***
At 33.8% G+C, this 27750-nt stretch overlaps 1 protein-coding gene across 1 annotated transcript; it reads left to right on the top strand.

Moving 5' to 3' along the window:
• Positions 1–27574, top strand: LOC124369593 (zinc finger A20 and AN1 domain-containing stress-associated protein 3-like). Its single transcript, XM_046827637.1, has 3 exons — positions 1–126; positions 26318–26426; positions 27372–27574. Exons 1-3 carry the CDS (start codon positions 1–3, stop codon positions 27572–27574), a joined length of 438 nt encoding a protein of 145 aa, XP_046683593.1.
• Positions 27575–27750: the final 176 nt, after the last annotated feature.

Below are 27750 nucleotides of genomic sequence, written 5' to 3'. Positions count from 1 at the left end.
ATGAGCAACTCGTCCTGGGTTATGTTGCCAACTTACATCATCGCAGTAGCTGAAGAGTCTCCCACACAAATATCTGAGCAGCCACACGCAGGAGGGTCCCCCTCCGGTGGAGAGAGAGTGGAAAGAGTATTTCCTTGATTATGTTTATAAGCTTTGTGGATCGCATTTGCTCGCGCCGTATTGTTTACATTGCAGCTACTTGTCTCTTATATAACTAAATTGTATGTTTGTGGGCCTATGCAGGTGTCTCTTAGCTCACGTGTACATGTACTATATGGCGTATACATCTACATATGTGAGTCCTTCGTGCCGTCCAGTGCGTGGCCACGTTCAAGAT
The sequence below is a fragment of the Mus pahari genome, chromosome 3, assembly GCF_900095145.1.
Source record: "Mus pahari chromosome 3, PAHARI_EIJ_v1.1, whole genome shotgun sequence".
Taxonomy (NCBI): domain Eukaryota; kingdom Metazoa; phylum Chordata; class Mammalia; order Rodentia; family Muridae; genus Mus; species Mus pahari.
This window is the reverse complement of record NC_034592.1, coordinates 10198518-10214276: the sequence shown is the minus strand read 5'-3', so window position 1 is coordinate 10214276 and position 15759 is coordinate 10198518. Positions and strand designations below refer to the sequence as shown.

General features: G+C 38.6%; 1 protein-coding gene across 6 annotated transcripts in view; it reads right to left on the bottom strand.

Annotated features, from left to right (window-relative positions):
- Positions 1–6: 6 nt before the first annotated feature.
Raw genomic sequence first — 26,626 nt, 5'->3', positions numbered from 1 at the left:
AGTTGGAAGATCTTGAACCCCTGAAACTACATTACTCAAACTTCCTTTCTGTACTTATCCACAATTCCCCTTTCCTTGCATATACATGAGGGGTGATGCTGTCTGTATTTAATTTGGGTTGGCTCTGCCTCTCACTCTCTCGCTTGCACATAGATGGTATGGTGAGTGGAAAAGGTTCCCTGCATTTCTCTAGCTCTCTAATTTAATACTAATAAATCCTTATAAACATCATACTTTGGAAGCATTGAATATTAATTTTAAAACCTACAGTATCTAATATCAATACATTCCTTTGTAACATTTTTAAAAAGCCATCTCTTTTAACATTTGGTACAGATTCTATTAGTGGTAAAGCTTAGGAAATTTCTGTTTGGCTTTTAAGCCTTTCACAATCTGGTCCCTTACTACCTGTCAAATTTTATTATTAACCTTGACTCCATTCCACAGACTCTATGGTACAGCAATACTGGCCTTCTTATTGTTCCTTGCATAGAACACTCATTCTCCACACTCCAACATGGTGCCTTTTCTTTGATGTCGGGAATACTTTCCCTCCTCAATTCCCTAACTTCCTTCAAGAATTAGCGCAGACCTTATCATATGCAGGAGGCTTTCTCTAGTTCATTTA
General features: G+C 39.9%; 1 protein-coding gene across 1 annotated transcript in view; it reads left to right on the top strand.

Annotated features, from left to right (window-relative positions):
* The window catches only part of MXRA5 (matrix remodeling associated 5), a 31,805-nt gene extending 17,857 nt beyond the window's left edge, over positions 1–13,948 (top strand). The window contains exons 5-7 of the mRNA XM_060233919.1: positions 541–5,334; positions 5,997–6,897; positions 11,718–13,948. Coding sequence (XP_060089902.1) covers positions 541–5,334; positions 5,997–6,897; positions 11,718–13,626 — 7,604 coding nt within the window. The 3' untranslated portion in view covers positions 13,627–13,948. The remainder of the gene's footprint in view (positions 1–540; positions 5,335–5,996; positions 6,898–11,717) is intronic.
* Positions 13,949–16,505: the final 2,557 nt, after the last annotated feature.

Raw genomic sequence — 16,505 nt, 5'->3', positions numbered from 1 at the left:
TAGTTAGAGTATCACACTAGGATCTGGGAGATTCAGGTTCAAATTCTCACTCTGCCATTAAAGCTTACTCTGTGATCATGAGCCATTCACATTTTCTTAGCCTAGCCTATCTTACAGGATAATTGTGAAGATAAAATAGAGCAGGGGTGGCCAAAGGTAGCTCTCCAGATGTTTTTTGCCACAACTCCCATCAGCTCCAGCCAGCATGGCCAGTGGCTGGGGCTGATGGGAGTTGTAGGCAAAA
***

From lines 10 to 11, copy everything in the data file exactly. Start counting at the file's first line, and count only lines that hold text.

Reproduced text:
This window is the reverse complement of record NC_034592.1, coordinates 10198518-10214276: the sequence shown is the minus strand read 5'-3', so window position 1 is coordinate 10214276 and position 15759 is coordinate 10198518. Positions and strand designations below refer to the sequence as shown.

General features: G+C 38.6%; 1 protein-coding gene across 6 annotated transcripts in view; it reads right to left on the bottom strand.